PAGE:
Products

    [… li’s …]

  2. Isaac says

    This is Great Bill!

    I have one question, how would this work for widgetized menus? They don’t seem to have a theme location of course. Is there another argument to check on for this, or will it just plain not work? Somehow the wigetized nav menus function like theme location menus though, so I assume there is a hook somewhere…

    • Bill Erickson says

      Widget areas do not have a theme location defined, but you could target your code using some other attribute of the menu, like it’s name or ID. Look at the $args parameter to see what you have to work with.

  3. Rob says

    Hey Bill, when upgrading to php 7.2 it can hit some issues with “Too few arguments to function. 2 passed and exactly 3 expected” errors.

    A quick workaround (whilst waiting for the proper code) is to adjust the first line from

    be_menu_item_classes( $classes, $item, $args)

    to

    function be_menu_item_classes( $classes = null, $item = null, $args = null )

    of course this can cause other issues downstream but it’s a quick and dirty fix if anyone’s host just bumps them straight up to 7.2 without testing 😉

  4. Jesper says

    A very nice way to do it.

    However, what if we wanted to set a specific menu item to current, if none of the conditions are true?
    With this we cannot use else or elseif(‘All the rest’ == $item->title), since they always will return true.

    To solve this I’ve used the ‘wp_nav_menu_objects’ filter instead.

    Let’s say we had a site with 3 different sections:
    – One for regular users
    – One for business users
    – One for the press

    The last two are custom post-types and should only be set to current in the menu, if you’re on a post with that specific post-type. If you’re on any other post-type, taxonomy etc. the first menu item should be set to current.

    Here’s how I did it:

    add_filter( ‘wp_nav_menu_objects’, function($sorted_menu_items, $args) {

    if ( ‘top_navigation’ !== $args->theme_location ) {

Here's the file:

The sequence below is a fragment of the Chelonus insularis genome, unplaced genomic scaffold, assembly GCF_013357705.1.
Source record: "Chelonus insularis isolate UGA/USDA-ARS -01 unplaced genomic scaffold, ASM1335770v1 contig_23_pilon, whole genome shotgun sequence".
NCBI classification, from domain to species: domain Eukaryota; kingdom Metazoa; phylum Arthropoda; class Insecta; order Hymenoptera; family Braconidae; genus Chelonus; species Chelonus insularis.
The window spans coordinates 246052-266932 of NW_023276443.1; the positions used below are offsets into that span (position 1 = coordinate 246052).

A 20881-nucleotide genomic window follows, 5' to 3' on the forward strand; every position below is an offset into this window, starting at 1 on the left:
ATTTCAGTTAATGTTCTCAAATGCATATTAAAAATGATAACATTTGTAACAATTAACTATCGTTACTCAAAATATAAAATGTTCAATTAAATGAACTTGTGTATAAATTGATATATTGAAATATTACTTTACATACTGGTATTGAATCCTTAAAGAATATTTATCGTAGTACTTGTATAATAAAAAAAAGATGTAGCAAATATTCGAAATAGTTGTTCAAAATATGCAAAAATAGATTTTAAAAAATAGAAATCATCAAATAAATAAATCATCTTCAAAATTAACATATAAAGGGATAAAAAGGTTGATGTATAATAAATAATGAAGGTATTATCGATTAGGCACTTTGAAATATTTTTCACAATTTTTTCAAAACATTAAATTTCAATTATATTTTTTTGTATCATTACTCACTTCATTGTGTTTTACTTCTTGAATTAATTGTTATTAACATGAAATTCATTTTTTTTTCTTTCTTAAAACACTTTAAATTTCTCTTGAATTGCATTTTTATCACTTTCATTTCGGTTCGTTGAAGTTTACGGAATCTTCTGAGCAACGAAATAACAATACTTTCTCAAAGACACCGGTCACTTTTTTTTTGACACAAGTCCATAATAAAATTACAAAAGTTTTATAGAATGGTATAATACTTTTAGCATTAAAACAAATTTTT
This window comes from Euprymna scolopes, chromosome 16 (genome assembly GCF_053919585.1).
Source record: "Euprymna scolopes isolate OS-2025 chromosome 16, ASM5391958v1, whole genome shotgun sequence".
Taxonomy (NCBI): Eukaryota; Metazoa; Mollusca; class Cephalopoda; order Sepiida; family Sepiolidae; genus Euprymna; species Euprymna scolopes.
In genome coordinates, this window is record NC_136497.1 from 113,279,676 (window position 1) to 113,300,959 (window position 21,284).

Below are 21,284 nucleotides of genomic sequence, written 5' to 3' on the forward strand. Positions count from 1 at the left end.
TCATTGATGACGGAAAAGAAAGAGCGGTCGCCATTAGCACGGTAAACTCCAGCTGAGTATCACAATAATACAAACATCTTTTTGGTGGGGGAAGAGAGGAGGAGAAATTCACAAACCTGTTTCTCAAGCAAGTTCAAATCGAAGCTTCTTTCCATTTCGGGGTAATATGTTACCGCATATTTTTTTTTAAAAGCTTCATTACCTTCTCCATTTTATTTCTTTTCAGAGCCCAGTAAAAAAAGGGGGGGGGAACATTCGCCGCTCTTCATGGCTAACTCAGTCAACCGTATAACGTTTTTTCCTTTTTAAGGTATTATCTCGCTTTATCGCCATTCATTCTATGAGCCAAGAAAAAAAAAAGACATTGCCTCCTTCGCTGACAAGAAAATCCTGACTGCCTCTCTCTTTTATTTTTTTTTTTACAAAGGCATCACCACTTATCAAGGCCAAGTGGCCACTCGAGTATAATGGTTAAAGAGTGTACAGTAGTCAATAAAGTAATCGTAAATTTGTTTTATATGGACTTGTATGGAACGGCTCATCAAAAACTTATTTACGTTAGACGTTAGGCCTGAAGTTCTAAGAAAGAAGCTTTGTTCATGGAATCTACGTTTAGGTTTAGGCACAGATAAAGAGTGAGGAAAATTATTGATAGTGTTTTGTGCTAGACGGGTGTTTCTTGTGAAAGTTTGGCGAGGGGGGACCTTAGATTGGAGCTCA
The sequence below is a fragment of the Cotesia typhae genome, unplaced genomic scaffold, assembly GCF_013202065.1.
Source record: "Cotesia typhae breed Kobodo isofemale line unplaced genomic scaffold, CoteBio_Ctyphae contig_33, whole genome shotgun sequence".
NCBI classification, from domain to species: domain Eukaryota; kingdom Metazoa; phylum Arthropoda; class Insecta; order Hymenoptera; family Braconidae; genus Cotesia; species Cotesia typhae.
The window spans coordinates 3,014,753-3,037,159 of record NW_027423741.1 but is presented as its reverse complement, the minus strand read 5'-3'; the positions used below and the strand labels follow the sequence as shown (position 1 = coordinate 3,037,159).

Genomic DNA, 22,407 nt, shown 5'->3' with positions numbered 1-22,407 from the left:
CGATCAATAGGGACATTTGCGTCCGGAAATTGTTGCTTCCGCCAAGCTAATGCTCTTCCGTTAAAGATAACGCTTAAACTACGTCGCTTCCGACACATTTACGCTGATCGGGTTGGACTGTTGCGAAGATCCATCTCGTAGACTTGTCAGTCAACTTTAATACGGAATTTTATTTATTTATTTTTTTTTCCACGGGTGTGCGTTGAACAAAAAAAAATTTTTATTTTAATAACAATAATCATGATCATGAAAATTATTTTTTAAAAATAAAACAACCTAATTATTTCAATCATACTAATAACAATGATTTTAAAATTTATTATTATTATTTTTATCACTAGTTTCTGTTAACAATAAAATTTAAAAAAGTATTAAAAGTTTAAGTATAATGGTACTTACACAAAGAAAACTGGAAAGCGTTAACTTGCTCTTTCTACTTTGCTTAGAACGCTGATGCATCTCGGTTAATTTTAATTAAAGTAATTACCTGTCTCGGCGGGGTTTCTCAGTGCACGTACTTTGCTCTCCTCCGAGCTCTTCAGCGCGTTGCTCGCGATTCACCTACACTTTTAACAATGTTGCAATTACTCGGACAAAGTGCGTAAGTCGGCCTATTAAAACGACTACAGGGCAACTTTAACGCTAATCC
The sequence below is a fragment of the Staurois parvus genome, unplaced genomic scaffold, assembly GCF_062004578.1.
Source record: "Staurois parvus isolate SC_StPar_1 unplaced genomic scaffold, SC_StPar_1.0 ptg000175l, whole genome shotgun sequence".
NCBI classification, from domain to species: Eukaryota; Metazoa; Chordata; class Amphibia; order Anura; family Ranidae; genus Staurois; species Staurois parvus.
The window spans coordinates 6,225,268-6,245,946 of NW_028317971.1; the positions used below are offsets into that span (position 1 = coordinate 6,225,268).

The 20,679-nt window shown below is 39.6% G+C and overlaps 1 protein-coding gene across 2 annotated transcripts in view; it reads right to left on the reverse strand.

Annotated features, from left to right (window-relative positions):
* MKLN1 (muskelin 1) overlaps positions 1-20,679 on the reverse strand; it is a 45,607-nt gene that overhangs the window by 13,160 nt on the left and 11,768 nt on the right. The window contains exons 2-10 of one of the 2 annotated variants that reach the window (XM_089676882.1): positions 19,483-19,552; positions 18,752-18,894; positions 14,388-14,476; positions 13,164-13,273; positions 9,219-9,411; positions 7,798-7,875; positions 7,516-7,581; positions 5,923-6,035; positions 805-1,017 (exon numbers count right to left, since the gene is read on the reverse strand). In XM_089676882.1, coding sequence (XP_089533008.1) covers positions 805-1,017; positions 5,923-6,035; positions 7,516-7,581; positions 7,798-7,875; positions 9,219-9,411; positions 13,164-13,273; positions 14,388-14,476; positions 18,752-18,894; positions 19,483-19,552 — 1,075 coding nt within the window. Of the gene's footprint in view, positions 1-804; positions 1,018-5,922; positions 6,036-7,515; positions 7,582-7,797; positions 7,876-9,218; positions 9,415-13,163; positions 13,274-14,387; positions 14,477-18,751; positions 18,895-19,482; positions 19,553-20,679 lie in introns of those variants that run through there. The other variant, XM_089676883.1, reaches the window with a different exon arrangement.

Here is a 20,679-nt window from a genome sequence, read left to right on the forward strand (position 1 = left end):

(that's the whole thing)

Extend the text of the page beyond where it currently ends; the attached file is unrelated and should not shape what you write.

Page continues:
return $sorted_menu_items;
    }

    if( in_array(get_post_type(), [‘business’]) ) {
    $sorted_menu_items[2]->current = ‘true’;
    $sorted_menu_items[2]->classes[] = ‘active’;
    }

    elseif( in_array(get_post_type(), [‘press’]) ) {
    $sorted_menu_items[3]->current = ‘true’;
    $sorted_menu_items[3]->classes[] = ‘active’;
    }

    else {
    $sorted_menu_items[1]->current = ‘true’;
    $sorted_menu_items[1]->classes[] = ‘active’;
    }
    return $sorted_menu_items;
    } , 10, 2);

    If you want anymore post-types to the specific section, just put the post-type-slug in the array

  5. Lee says

    Hello Bill,
    Thank you for the code, it was great guidance to add the class to the menu items.

    It works, but a small caveat to it.
    I have 3 of my top bar menu items as a dynamic menu– scrolls to the proper section.

    The other 3 menu items are pages that will direct user to proper page.

    The items in the dynamic/scrolling to section links, when the .current-menu-item applies to menu item clicked, it adds to all three dynamic menu items.

    Is there a way to just highlight the one that was clicked? Or it just doesn’t work that way?
    I’m trying to find if could set a conditional to check if the article id matches…but I really don’t think that will matter much as it seems the ‘default’ of the dynamic menu items is they are all ‘one’?

    Any thoughts on this small glitch?

    Thank you

    • Bill Erickson says

      Unfortunately there’s no way to do that on the WordPress/PHP side because that information is not available, but you could do it with JavaScript.